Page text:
Celebrated former ProPublica investigative journalists Julia Angwin and Jeff Larson are launching their newest venture, the investigative nonprofit news organization called The Markup, with help from some big donors including Craigslist founder, Craig Newmark.
The Markup co-founders Angwin, Larson and executive director Sue Gardner (the former head of the Wikimedia Foundation), are backed by a $20 million donation from Newmark, founder of craigslist and Craig Newmark Philanthropies; $2 million from the John S. and James L. Knight Foundation; and additional support from the Ford Foundation and the John D. and Catherine T. MacArthur Foundation, according to a statement.
The project was incubated with an investment from the Ethics and Governance of Artificial Intelligence Initiative and news of the new media venture was first reported in The New York Times.
“In a healthy society, there’s an ongoing conversation about what’s in the public interest—a debate that includes legislators, regulators, the institutions of civil society, the private sector, and the general public,” said Gardner, in a statement. “We aren’t having that debate right now about new technologies because the level of understanding of their effects is too low. That’s the problem that The Markup aims to fix, and I am delighted to have Craig Newmark, and some of the United States’ most prominent private foundations, join us to do this.”
Newmark has been engaged in many philanthropic projects. He’s put $500,000 of his money toward reducing harassment on Wikipedia and has pledged $1 million to Angwin and Larson’s old bosses at ProPublica.
“I’m proud to back The Markup and support people whose work I’ve followed and admired for a long time,” Newmark said. “As a news consumer, I look for journalism that I can trust, and by producing data-driven, rigorously fact-checked reporting on the effects of technology on society, The Markup is helping to fill a largely unmet need.”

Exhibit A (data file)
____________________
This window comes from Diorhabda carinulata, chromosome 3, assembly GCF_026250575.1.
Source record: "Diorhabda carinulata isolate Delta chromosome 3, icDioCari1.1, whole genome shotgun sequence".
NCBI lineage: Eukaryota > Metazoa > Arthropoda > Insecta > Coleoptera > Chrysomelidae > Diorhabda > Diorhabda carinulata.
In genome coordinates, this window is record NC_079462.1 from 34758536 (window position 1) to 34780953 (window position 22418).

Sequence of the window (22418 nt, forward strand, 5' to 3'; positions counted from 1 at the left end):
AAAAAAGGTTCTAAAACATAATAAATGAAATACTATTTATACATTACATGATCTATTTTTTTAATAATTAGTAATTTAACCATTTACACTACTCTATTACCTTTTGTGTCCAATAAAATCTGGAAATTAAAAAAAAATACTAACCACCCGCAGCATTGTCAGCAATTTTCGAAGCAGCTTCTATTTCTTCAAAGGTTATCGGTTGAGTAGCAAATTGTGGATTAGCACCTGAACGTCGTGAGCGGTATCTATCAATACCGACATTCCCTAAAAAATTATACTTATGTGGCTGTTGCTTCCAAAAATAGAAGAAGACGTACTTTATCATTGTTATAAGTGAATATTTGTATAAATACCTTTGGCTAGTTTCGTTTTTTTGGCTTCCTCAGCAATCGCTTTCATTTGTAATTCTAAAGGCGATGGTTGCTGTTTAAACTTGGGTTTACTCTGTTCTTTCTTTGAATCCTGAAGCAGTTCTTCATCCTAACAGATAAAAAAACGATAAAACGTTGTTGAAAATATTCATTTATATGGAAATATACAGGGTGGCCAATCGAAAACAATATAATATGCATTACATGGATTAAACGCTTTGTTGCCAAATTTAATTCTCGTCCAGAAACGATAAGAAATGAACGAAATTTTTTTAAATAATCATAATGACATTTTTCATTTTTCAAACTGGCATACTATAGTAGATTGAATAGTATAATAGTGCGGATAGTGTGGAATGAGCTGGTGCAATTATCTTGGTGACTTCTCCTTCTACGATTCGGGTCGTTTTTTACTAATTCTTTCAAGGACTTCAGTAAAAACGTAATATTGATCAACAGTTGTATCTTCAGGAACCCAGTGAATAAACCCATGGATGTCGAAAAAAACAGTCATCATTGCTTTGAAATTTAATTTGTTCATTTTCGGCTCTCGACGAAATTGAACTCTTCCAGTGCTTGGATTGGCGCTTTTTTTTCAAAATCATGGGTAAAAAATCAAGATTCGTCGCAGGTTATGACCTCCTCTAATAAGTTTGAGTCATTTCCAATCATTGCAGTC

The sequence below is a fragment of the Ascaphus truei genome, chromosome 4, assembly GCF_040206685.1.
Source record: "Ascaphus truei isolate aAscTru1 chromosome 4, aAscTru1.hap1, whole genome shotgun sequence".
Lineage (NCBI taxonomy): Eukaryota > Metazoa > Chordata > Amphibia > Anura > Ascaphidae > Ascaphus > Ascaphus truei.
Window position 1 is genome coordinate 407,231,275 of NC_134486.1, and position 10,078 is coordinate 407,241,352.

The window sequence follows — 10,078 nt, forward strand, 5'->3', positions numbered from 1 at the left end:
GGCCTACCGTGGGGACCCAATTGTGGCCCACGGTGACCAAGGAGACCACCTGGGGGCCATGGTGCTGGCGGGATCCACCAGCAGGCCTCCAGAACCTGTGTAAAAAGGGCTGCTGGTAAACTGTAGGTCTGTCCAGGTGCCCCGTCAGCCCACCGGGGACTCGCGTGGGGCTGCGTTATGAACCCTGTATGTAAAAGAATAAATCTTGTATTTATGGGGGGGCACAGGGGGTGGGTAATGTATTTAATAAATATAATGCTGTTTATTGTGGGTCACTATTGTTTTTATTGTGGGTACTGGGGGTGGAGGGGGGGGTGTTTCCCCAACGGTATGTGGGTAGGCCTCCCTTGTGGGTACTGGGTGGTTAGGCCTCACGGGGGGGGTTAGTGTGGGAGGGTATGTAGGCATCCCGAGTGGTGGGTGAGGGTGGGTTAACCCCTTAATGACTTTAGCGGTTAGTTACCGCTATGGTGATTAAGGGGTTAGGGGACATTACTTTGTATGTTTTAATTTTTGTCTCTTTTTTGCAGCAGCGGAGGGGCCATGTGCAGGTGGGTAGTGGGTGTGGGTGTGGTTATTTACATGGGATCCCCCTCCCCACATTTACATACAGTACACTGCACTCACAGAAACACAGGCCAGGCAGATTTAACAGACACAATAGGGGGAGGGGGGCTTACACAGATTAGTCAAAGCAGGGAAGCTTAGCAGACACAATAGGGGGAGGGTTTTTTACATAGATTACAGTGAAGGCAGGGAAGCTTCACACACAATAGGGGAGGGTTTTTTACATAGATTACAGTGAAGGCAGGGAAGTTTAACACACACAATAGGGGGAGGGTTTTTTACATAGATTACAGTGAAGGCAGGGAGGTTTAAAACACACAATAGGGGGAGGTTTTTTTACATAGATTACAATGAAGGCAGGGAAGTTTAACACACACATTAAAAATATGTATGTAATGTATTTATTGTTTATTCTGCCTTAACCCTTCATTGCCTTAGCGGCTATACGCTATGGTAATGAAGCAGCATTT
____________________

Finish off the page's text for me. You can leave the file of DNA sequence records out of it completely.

Gardner previously ran the CBC.CA, the website of the Canadian Broadcasting Corporation; Angwin is a Pulitzer Prize winner who p worked at The Wall Street Journal and ProPublica; and Larson, a data journalist, has won the prestigious Peabody Award and the Livingston Award for Young Journalists. He used to work at The Nation.
At ProPublica the duo’s scoops included the revelation of discriminatory advertising practices at Facebook; algorithmic bias in criminal risk scores used in bail, sentencing and parole decisions; price discrimination toward minorities in car insurance rates; and cybersecurity holes in the President’s home-away-from-home, the Mar-A-Lago country club.
“I’m excited to build a team with deep expertise that can really scale up and advance the work Jeff and I began at ProPublica,” Angwin said, in a statement. “We see The Markup as a new kind of news organization, staffed with journalists who know how to investigate the uses of new technologies and make their effects understandable to non-experts.”
The Markup is looking to staff up with 24 journalists for its New York office and is hoping to launch in the early part of 2019.